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Domestic Violence and Effects on Children
In the western culture, childhood is referred to as the period of special protection and rights. When a child is brought up in a safe and nurturing environment their development is expected to unfold.When a child is born, their brain is about 25% of its adult weight, which later increases to 66% by the end of first year. During the developing stages the brain is most susceptible to the impact of traumatic experiences (Perry, 1997). Latest research implies that exposure to extreme trauma can change the organization of the brain, which can result in problems in dealing with stresses later in life (Brown & Bzostek, 2003). According to the attachment theory, a child's sense of security depends on security of attachment to its first caregiver. In addition, the kind of relationship developed serves as a model of how to relate to people later in life. If the earliest relationships that a child develops are not bonded with safety and trust, the effects are possible to be extensive and long lasting. As per the research conducted on attachment during infancy, the more serious the level of partner violence the higher is the possibility of developing insecure and disorganized attachments. According to Gunnar (1998), insecure infants turn out to have increased cortisol levels even after mild stressors.
The term domestic violence can be defined as the continuous physical, sexual or psychological abuse that a one has to witness at home. Domestic violence is practiced at home in order to gain control and establish power over the other person. At present, in our society the rate of awareness regarding domestic violence is increasing. When a child has to witness domestic violence constantly at home, it tends to develop emotional as well as behavioral problems in them. In addition, their development is effected because these children have to face unexpected and immediate school or home changes along with parental separation at times as well.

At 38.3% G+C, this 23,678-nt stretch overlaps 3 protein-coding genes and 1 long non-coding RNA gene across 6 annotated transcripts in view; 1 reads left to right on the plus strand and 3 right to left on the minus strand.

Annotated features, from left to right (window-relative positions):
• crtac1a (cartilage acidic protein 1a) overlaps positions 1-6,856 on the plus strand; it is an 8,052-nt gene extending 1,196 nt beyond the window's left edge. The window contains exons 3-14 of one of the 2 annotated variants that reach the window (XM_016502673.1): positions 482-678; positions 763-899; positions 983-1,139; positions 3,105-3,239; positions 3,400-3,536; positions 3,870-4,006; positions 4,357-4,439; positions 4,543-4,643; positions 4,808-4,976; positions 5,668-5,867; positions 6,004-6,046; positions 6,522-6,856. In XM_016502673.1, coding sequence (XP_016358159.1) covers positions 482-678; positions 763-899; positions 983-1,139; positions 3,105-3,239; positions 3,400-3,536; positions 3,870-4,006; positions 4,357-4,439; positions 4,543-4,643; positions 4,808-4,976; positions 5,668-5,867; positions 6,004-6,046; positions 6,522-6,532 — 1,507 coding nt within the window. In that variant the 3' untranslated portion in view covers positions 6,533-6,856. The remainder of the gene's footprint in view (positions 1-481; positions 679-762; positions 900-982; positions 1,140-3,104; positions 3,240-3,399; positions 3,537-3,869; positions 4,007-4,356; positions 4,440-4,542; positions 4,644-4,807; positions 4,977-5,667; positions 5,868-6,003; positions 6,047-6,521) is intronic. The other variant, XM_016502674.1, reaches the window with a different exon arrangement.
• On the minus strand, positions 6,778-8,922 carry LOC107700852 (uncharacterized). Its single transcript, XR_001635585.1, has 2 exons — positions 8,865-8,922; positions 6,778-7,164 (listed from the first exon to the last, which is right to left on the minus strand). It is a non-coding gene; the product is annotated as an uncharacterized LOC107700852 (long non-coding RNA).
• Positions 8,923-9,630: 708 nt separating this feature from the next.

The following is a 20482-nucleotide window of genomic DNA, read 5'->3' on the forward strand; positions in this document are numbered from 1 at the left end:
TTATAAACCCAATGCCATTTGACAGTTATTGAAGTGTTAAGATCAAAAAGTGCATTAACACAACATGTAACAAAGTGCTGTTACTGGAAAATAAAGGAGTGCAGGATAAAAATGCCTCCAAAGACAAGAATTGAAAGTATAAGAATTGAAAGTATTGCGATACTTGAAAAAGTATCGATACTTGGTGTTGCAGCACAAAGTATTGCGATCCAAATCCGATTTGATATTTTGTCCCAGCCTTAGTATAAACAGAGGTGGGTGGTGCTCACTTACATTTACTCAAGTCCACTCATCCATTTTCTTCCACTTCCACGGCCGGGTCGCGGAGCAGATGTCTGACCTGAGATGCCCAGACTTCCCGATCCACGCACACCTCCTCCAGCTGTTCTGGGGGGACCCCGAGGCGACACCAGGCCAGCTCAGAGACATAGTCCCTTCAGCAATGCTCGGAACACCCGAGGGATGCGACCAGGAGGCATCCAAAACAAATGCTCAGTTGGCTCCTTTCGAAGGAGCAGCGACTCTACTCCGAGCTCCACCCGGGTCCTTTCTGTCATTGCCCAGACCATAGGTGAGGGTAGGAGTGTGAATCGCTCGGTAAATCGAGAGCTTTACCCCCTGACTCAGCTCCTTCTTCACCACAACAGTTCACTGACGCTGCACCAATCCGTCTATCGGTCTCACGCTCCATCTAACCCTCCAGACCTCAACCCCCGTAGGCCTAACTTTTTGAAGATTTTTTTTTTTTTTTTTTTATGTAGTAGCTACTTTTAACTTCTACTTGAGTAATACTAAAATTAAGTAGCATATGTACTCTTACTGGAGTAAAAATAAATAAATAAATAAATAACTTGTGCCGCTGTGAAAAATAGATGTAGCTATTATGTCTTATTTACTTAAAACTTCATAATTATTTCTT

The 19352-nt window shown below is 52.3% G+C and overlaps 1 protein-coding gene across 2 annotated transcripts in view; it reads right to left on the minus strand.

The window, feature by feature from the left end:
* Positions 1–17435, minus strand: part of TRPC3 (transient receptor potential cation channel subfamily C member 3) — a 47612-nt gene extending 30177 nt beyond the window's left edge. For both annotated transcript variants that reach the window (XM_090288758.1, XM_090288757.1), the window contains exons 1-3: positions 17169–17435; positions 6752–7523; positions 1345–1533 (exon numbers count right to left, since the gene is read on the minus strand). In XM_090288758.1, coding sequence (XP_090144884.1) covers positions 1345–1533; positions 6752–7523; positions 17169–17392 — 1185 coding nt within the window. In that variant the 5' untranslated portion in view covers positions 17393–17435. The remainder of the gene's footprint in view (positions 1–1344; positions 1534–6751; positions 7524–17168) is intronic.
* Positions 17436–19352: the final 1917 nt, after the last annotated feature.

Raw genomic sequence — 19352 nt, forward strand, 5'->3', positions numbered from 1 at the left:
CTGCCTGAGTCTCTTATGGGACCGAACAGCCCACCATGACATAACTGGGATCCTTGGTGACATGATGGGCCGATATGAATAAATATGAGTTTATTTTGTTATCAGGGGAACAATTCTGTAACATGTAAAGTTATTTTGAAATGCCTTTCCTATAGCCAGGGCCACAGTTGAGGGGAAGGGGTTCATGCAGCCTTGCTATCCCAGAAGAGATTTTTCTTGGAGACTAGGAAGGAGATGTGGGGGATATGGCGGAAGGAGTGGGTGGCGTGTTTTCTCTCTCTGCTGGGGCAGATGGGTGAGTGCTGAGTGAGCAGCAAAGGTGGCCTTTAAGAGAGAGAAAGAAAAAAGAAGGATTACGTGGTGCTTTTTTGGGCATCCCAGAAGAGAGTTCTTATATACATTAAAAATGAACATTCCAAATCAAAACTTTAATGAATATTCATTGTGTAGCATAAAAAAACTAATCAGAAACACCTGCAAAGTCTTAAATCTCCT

While considering the effects that domestic violence on the development of a child we consider that the child is residing in a home where spousal abuse happens frequently. According to Cleaver et al. (1999), studies imply that when such violent incidents took place in a domestic situation, they happened in the presence of children. As a result, these children also got abused. When the environment where the child is brought up in gets infested by violence and fear, direct effect is seen on the child's development.
Children who have to witness domestic violence are comparatively more likely to have social, behavioral and emotional problems than those children who are nurtured in a safe and secure environment. A child who belongs to a family that practices domestic violence exhibits antisocial and aggressive behavior. Also, these children later in life get depressed and anxious (Brown & Bzostek, 2003). Additionally, they have a hard time in school where they have issues coping up with motor, cognitive and verbal skills. According to the research conducted of late, male children who get exposed to domestic violence at a young age later in life also start practicing domestic violence as they grow up. Whilst, females on the other hand are more like to become victims of domestic violence as adults (Brown & Bzostek, 2003).
A young child may not be able to develop a sense of trust of security if the circumstances are home are dangerous and violent. Research suggests that when a child is three years old, those children who have been exposed to domestic violence earlier might respond to adult anger with increase in aggressions towards their peers and with greater distress (Cuming, 1994).
The children who have to observe violence experience the same level of negative psychosocial outcomes as children who actually are victims of physical abuse (Kitzmann, 2003).
According to Brandon (1996), some research suggests equal prevalence rates of male as well as female committed violence; however as per the other research this idea is rejected. The reason is that the number of incidences in which women is a victim of violence exceeds that of violence against men. Also, in comparison to men; women tend to have a greater impact on violence injuriously and emotionally. Unfortunately, the women comparatively are at a higher risk of being harshly and lethally abused by their male partners. When a child has to live with his mother's abuse this is a form of emotional abuse, together with negative consequences for the emotional and mental health of the child. Also, a direct effect is seen in their future relationships (Brandon, 1996).